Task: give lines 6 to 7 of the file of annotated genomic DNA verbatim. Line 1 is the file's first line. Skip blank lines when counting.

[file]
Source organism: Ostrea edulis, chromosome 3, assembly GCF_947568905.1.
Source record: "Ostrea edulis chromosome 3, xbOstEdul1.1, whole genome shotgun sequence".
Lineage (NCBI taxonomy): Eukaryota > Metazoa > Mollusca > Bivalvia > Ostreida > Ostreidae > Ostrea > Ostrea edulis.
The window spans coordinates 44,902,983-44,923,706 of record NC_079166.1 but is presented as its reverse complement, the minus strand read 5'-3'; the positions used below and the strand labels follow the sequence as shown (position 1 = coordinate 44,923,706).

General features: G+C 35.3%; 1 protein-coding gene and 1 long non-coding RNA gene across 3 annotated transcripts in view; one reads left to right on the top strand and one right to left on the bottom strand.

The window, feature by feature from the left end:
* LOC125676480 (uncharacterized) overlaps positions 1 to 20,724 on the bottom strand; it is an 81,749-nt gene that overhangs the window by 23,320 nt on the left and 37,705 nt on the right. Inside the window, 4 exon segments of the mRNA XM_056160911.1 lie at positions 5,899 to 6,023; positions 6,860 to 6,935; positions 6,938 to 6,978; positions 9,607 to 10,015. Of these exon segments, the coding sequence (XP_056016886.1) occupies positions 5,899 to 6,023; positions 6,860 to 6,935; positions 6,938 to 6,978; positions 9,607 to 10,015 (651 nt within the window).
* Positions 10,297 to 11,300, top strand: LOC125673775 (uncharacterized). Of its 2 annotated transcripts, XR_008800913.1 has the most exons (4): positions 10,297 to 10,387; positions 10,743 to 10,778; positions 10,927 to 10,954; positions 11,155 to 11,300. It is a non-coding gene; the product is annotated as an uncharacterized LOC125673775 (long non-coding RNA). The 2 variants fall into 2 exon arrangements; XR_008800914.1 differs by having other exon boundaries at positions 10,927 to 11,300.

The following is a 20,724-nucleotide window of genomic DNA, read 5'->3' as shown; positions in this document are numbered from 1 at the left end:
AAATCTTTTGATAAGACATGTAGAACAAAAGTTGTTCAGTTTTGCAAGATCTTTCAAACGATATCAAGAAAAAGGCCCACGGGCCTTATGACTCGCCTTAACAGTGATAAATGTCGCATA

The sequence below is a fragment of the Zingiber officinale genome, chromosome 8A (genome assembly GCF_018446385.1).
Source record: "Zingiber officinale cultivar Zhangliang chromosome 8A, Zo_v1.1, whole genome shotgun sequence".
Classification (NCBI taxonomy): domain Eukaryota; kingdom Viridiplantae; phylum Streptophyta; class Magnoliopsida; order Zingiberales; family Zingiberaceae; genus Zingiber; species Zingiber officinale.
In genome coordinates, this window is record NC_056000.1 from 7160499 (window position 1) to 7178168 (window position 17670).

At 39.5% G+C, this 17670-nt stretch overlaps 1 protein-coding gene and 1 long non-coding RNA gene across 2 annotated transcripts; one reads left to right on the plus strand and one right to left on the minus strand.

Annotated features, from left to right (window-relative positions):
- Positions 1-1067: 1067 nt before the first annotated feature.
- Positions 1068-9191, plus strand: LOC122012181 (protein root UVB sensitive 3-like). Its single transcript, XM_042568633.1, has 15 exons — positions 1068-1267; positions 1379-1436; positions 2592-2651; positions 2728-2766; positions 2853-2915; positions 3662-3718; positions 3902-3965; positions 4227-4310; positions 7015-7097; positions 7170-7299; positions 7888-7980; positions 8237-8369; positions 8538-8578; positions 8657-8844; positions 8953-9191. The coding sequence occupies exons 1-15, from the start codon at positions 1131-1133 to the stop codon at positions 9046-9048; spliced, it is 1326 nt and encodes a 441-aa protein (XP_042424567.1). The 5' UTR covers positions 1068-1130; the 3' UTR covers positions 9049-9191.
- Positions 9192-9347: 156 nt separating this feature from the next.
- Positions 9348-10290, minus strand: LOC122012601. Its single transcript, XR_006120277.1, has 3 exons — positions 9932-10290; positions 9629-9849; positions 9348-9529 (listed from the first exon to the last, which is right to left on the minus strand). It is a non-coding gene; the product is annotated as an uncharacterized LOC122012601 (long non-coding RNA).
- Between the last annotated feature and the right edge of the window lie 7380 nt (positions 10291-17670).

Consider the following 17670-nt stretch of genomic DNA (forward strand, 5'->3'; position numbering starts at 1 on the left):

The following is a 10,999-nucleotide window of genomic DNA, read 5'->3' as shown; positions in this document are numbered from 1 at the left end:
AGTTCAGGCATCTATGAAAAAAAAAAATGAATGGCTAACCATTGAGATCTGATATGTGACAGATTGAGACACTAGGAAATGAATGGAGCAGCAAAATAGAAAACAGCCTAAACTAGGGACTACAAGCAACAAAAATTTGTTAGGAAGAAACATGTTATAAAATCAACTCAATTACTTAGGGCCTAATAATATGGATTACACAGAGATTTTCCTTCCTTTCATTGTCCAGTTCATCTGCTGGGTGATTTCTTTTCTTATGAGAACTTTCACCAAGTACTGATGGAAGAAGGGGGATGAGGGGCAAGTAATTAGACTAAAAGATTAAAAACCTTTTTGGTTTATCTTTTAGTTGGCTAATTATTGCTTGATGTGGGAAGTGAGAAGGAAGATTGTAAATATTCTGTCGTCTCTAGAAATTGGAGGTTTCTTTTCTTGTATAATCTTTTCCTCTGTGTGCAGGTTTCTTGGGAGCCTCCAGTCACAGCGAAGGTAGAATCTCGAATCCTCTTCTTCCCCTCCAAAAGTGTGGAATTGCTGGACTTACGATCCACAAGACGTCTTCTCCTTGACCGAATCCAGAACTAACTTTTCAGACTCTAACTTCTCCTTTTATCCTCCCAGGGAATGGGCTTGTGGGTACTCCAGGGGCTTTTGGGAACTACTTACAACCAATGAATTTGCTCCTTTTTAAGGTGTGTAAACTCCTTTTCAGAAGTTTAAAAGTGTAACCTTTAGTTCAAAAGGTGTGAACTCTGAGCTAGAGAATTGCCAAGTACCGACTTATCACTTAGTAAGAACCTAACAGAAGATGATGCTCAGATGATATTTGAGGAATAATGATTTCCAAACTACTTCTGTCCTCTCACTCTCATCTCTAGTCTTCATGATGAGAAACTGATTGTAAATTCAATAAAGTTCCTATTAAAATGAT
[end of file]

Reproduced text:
The window, feature by feature from the left end:
* LOC125676480 (uncharacterized) overlaps positions 1 to 20,724 on the bottom strand; it is an 81,749-nt gene that overhangs the window by 23,320 nt on the left and 37,705 nt on the right. Inside the window, 4 exon segments of the mRNA XM_056160911.1 lie at positions 5,899 to 6,023; positions 6,860 to 6,935; positions 6,938 to 6,978; positions 9,607 to 10,015. Of these exon segments, the coding sequence (XP_056016886.1) occupies positions 5,899 to 6,023; positions 6,860 to 6,935; positions 6,938 to 6,978; positions 9,607 to 10,015 (651 nt within the window).